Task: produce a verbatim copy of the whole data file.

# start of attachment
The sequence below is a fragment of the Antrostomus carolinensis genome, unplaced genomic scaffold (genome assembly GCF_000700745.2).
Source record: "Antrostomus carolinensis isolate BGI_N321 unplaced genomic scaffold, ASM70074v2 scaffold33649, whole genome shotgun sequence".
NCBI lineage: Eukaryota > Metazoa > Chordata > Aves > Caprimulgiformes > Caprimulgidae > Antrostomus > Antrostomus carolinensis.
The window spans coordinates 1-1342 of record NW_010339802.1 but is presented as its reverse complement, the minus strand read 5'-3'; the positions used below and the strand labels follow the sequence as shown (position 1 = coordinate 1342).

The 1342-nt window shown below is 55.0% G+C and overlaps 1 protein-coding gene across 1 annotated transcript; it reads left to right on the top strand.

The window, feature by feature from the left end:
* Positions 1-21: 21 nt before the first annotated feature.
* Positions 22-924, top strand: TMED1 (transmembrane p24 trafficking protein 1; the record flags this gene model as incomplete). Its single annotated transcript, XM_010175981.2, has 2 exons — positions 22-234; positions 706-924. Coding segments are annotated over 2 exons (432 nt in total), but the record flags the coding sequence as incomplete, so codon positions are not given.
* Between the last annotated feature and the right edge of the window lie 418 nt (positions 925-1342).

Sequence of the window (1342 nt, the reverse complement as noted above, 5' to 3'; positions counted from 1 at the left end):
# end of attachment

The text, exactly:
The sequence below is a fragment of the Antrostomus carolinensis genome, unplaced genomic scaffold (genome assembly GCF_000700745.2).
Source record: "Antrostomus carolinensis isolate BGI_N321 unplaced genomic scaffold, ASM70074v2 scaffold33649, whole genome shotgun sequence".
NCBI lineage: Eukaryota > Metazoa > Chordata > Aves > Caprimulgiformes > Caprimulgidae > Antrostomus > Antrostomus carolinensis.
The window spans coordinates 1-1342 of record NW_010339802.1 but is presented as its reverse complement, the minus strand read 5'-3'; the positions used below and the strand labels follow the sequence as shown (position 1 = coordinate 1342).

The 1342-nt window shown below is 55.0% G+C and overlaps 1 protein-coding gene across 1 annotated transcript; it reads left to right on the top strand.

The window, feature by feature from the left end:
* Positions 1-21: 21 nt before the first annotated feature.
* Positions 22-924, top strand: TMED1 (transmembrane p24 trafficking protein 1; the record flags this gene model as incomplete). Its single annotated transcript, XM_010175981.2, has 2 exons — positions 22-234; positions 706-924. Coding segments are annotated over 2 exons (432 nt in total), but the record flags the coding sequence as incomplete, so codon positions are not given.
* Between the last annotated feature and the right edge of the window lie 418 nt (positions 925-1342).

Sequence of the window (1342 nt, the reverse complement as noted above, 5' to 3'; positions counted from 1 at the left end):